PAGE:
a person who is new to the circumstances, work, etc., in which he or she is placed; beginner; tyro: a novice in politics.
a person who has been received into a religious order or congregation for a period of probation before taking vows.
a person newly become a church member.
a recent convert to Christianity.

Origin of novice

1300–50; Middle English novyce < Middle French novice < Medieval Latin novītius convent novice, variant of Latin novīcius newly come into a particular status, derivative of novus new. See -itious
Related formsnov·ice·hood, nounnov·ice·like, adjective

Synonyms for novice

1. newcomer. 1, 2. neophyte. Unabridged Based on the Random House Unabridged Dictionary, © Random House, Inc. 2019

Examples from the Web for novice

Contemporary Examples of novice

Historical Examples of novice

  • The novice should not attempt a glide unless the conditions are just right.

    Flying Machines

    W.J. Jackman and Thos. H. Russell

  • I could see myself like the novice who had just been admitted as a nun.

    My Double Life

    Sarah Bernhardt

  • I was a novice at honest work, and any special exertion was not then to my taste.


    Theodor Hertzka

  • The novice then laid his hand upon his breast and bent before him.

    Barnaby Rudge

    Charles Dickens

  • To which the novice (being to that end instructed by his attendant sponsors) replied 'I do!'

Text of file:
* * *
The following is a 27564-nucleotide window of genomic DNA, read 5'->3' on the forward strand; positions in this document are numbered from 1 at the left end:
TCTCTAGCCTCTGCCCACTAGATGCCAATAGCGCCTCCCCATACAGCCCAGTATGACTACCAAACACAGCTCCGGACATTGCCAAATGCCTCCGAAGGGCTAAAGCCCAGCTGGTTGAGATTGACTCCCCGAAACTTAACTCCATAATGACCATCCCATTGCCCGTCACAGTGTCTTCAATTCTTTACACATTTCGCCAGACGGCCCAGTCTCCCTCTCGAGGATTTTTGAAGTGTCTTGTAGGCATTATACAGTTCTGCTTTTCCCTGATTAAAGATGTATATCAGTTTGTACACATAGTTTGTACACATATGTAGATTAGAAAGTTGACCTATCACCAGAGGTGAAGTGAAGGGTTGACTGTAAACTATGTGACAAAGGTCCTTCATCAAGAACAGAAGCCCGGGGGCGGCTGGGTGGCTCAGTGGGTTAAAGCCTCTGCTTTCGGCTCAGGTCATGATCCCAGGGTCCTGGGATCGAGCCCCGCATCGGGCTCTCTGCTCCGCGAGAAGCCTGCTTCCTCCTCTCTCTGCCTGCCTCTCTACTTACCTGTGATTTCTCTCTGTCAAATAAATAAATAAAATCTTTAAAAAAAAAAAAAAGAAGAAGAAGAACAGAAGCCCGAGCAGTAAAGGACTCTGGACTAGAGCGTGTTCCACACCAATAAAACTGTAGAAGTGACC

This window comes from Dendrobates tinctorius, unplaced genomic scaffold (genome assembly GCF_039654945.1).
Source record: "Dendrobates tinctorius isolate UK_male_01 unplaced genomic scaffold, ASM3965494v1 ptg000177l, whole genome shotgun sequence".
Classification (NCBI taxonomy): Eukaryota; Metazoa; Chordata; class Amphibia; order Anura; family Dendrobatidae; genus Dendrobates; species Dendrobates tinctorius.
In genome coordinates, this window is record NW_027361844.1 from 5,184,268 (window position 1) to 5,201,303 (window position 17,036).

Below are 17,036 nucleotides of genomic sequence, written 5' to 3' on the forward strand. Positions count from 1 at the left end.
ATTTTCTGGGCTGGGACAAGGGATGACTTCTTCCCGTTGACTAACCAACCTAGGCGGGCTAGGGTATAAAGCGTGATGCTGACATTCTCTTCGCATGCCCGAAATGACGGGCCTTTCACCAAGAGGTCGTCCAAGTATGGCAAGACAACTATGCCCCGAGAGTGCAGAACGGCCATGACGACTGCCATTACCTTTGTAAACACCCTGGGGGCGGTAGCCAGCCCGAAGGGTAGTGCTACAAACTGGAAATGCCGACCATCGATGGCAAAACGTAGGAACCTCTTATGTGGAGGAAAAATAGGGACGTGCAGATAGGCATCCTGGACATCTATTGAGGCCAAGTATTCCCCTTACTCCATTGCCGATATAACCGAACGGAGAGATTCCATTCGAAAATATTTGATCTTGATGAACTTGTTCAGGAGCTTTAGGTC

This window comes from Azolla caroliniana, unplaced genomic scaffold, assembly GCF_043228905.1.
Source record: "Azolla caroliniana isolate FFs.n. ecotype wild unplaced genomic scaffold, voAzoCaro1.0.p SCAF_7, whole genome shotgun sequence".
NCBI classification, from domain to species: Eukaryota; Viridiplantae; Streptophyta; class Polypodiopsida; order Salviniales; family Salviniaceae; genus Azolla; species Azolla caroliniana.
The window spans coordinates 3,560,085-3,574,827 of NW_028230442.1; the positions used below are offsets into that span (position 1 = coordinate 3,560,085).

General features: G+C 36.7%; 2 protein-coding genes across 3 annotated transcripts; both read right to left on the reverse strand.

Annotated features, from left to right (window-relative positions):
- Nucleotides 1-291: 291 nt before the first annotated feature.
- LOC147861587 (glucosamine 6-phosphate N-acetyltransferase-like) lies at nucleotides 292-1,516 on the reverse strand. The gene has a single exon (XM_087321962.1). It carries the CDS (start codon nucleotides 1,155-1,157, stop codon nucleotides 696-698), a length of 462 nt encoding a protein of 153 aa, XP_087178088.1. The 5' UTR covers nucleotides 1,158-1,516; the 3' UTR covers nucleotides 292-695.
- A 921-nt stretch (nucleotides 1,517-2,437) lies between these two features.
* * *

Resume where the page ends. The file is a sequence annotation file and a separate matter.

Barnaby Rudge

    Charles Dickens

British Dictionary definitions for novice



  1. a person who is new to or inexperienced in a certain task, situation, etc; beginner; tyro
  2. (as modifier)novice driver
a probationer in a religious order
a sportsman, esp an oarsman, who has not won a recognized prize, performed to an established level, etc
a racehorse, esp a steeplechaser or hurdler, that has not won a specified number of races

Word Origin for novice

C14: via Old French from Latin novīcius, from novus new
Collins English Dictionary - Complete & Unabridged 2012 Digital Edition © William Collins Sons & Co. Ltd. 1979, 1986 © HarperCollins Publishers 1998, 2000, 2003, 2005, 2006, 2007, 2009, 2012

Word Origin and History for novice

mid-14c., "probationer in a religious order," from Old French novice "beginner" (12c.), from Medieval Latin novicius, noun use of Latin novicius "newly imported, newly arrived, inexperienced" (of slaves), from novus "new" (see new). Meaning "inexperienced person" is attested from early 15c.

Online Etymology Dictionary, © 2010 Douglas Harper